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The AR that ate Disney World 

For years, I had a deep skepticism of Augmented Reality (AR). While I could see the revolutionary potential of AR in the distant future, when devices like Google Glass, Apple Glasses or Mojo Lens would become ubiquitous and mainstream, the present state of AR seems riddled with poor UX and gimmicks. Whether it is an unnecessary layer of confusion to a product, like a billboard that requires you to download an app or AR-animated children’s books (as a parent, limiting screen time is hard enough as it is) these explorations didn’t inspire confidence. It wasn’t until this year that I really understood the potential of the technology. The realization came about thanks to my son, a popular app, and that all-too-common boredom that takes over when you’re waiting in line at pre-COVID Disney World.

Back in early 2020, a month before COVID would shudder the parks, I took my son to Disney World for the first time. As the two of us stood in line at Haunted Mansion, me trying to introduce my son to the Happiest Place on Earth and him getting increasingly restless, I finally gave up my phone and let him play a game: Pokémon GO. Pokémon GO is a massive AR scavenger hunt game that allows players to compete and collect location specific Pokémon. Here we are in the heart of the Disney empire, and to my surprise it had been fully and aggressively populated with Pokémon GO PokeStops and “gyms.”

Even in the very heart of Disney’s Magic Kingdom, Pokémon had staked its claim. There stands a statue of Walt Disney holding hands with Mickey, Cinderla’s castle towering in the background. To say it’s a popular place to take a family picture or a selfie, would be a massive understatement. It’s also a PokeStop. While tourists queued to take pictures my son eagerly challenged other Pokémon trainers and collected rare Pokémon. He was ecstatic by what he was seeing and it seemed to have much more to do with Pokémon brand IP than the famed IP of Disney Corporation.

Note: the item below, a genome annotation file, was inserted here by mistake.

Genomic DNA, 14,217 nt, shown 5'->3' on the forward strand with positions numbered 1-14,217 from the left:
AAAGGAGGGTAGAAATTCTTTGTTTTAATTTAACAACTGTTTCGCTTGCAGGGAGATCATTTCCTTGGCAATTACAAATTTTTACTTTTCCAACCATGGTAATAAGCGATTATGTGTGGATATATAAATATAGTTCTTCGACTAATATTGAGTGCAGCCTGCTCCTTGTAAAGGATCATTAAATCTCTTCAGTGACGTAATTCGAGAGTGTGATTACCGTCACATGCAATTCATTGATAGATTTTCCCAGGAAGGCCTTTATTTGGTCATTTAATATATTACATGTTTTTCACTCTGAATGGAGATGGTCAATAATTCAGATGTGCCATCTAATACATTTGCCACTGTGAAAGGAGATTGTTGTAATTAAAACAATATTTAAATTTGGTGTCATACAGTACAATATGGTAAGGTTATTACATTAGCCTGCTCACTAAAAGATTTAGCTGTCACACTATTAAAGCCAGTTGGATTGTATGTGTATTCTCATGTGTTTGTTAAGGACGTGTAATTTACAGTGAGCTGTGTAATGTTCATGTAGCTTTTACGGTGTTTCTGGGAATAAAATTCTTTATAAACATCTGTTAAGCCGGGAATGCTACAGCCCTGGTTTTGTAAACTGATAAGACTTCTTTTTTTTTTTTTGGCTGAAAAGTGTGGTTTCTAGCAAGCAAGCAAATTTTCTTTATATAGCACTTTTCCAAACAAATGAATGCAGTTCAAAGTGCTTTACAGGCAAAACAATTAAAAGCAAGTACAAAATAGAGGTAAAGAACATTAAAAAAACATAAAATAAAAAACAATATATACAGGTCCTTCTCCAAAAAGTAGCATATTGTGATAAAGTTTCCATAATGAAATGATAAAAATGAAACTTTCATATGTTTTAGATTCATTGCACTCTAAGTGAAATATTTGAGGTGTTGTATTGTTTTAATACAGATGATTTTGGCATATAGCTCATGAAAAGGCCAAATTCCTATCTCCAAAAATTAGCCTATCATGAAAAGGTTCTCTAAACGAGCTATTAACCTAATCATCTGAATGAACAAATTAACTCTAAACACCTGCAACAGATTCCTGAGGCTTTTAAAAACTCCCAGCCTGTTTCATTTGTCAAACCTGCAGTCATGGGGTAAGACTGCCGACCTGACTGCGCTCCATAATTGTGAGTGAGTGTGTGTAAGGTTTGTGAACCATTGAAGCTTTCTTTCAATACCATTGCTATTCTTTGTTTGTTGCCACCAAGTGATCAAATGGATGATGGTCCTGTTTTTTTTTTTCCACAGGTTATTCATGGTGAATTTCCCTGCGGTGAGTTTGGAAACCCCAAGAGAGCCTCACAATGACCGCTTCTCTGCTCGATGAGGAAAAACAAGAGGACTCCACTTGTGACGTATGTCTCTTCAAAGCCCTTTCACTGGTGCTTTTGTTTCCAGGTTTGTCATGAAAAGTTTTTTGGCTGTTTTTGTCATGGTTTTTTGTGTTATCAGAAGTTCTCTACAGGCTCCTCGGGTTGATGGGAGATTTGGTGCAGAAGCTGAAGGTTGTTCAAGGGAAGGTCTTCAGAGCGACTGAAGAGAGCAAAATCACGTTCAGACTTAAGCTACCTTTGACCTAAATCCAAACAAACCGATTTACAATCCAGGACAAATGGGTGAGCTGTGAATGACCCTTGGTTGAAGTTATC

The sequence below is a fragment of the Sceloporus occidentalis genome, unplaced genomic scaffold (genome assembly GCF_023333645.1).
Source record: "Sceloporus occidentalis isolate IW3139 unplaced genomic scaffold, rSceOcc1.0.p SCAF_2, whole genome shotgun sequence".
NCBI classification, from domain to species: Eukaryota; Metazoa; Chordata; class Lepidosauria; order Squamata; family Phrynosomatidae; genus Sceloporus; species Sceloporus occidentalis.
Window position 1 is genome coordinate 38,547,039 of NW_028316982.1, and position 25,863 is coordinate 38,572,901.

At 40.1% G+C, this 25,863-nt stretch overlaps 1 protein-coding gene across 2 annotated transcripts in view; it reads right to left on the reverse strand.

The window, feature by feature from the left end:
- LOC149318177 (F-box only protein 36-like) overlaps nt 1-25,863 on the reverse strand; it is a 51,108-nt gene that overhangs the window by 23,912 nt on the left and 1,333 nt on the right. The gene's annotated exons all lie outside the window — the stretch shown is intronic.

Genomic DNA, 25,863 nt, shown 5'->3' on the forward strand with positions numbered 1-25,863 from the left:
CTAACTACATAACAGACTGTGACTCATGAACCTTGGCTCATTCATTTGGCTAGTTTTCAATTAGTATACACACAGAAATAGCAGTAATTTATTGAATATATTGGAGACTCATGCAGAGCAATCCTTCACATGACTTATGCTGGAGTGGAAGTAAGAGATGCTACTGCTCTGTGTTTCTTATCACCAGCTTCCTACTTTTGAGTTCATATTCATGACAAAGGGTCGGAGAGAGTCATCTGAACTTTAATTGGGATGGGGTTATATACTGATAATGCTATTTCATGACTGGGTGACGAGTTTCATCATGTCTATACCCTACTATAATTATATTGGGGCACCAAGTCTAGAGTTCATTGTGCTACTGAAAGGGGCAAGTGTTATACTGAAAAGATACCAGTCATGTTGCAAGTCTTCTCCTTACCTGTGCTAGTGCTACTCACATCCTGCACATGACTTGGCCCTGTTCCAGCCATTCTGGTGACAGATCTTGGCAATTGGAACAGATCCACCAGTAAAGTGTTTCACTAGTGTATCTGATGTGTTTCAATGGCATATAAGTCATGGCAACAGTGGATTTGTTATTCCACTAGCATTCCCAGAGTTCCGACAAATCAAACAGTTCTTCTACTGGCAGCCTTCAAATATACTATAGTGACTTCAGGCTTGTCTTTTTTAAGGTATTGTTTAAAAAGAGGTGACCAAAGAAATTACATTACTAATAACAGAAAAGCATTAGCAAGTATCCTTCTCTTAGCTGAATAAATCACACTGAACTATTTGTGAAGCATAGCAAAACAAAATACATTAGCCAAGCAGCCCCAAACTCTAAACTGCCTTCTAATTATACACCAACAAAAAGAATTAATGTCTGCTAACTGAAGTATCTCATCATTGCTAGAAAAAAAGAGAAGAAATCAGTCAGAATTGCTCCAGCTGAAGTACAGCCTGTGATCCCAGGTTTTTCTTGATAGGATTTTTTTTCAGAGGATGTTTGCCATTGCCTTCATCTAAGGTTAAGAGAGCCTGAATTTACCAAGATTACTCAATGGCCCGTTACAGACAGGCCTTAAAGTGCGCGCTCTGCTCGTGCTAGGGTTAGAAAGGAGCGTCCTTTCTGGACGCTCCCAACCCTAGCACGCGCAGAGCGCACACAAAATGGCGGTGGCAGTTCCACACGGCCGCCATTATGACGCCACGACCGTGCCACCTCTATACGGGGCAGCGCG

Pokémon, which I promise is not a Disney brand, had mapped their location-based AR game on top of Disney’s entire theme park. While the park has physical fences to keep unwanted visitors out, they have not found a way to digitally geo-fence a place to restrict AR interactions. Niantic, the game developer, does allow a property to request to have their locations removed from the game, but it’s up to Niantic to comply or not. Disney, famously protective of their brand and careful about the visitor experience at their parks, can’t be happy about this.

What is AR, when used right? It is one world used as the substrate to view other worlds. Just as my son experienced Disney’s theme park through Pokémon’s AR filters, the best AR puts new lenses on the world around us, adding new interpretations. The Urban Archive app sends New Yorkers push notifications when they are near the sites of historic photos from the NYPL’s archives. The Slavery at Monticello app features location-specific content that adds to the experience of exploring Thomas Jefferson’s home. NO AD took an almost adversarial approach, using AR to replace billboards with art for an experiment in real-life ad blocking. These applications of AR rewrite the world around us, without boundaries or restrictions.